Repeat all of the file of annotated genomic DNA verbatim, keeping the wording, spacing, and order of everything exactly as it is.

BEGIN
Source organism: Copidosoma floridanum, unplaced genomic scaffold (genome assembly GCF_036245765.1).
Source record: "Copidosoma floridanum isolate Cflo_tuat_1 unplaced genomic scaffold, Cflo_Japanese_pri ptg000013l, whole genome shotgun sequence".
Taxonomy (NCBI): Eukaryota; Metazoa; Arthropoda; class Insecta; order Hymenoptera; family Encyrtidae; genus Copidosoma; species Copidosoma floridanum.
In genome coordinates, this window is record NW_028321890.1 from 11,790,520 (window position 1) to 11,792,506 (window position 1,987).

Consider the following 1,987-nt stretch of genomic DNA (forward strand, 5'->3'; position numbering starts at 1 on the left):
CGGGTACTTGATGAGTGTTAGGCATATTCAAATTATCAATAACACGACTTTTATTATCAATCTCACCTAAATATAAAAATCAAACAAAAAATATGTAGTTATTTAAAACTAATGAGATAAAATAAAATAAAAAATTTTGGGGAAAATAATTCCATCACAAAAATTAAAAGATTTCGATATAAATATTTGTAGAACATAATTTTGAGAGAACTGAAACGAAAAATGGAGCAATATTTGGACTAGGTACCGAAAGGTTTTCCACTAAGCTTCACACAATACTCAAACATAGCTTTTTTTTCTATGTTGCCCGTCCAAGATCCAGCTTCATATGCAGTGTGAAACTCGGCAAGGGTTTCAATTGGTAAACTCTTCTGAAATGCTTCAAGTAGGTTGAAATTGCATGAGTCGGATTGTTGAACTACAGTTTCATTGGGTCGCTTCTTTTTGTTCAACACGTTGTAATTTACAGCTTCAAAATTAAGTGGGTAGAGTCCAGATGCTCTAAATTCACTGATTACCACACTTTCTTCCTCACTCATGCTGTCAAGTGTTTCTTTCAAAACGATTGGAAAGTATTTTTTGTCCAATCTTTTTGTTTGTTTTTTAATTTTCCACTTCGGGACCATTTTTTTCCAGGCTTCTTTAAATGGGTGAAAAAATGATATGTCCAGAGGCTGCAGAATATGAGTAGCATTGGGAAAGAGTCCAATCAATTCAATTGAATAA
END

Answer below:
Source organism: Copidosoma floridanum, unplaced genomic scaffold (genome assembly GCF_036245765.1).
Source record: "Copidosoma floridanum isolate Cflo_tuat_1 unplaced genomic scaffold, Cflo_Japanese_pri ptg000013l, whole genome shotgun sequence".
Taxonomy (NCBI): Eukaryota; Metazoa; Arthropoda; class Insecta; order Hymenoptera; family Encyrtidae; genus Copidosoma; species Copidosoma floridanum.
In genome coordinates, this window is record NW_028321890.1 from 11,790,520 (window position 1) to 11,792,506 (window position 1,987).

Consider the following 1,987-nt stretch of genomic DNA (forward strand, 5'->3'; position numbering starts at 1 on the left):
CGGGTACTTGATGAGTGTTAGGCATATTCAAATTATCAATAACACGACTTTTATTATCAATCTCACCTAAATATAAAAATCAAACAAAAAATATGTAGTTATTTAAAACTAATGAGATAAAATAAAATAAAAAATTTTGGGGAAAATAATTCCATCACAAAAATTAAAAGATTTCGATATAAATATTTGTAGAACATAATTTTGAGAGAACTGAAACGAAAAATGGAGCAATATTTGGACTAGGTACCGAAAGGTTTTCCACTAAGCTTCACACAATACTCAAACATAGCTTTTTTTTCTATGTTGCCCGTCCAAGATCCAGCTTCATATGCAGTGTGAAACTCGGCAAGGGTTTCAATTGGTAAACTCTTCTGAAATGCTTCAAGTAGGTTGAAATTGCATGAGTCGGATTGTTGAACTACAGTTTCATTGGGTCGCTTCTTTTTGTTCAACACGTTGTAATTTACAGCTTCAAAATTAAGTGGGTAGAGTCCAGATGCTCTAAATTCACTGATTACCACACTTTCTTCCTCACTCATGCTGTCAAGTGTTTCTTTCAAAACGATTGGAAAGTATTTTTTGTCCAATCTTTTTGTTTGTTTTTTAATTTTCCACTTCGGGACCATTTTTTTCCAGGCTTCTTTAAATGGGTGAAAAAATGATATGTCCAGAGGCTGCAGAATATGAGTAGCATTGGGAAAGAGTCCAATCAATTCAATTGAATAA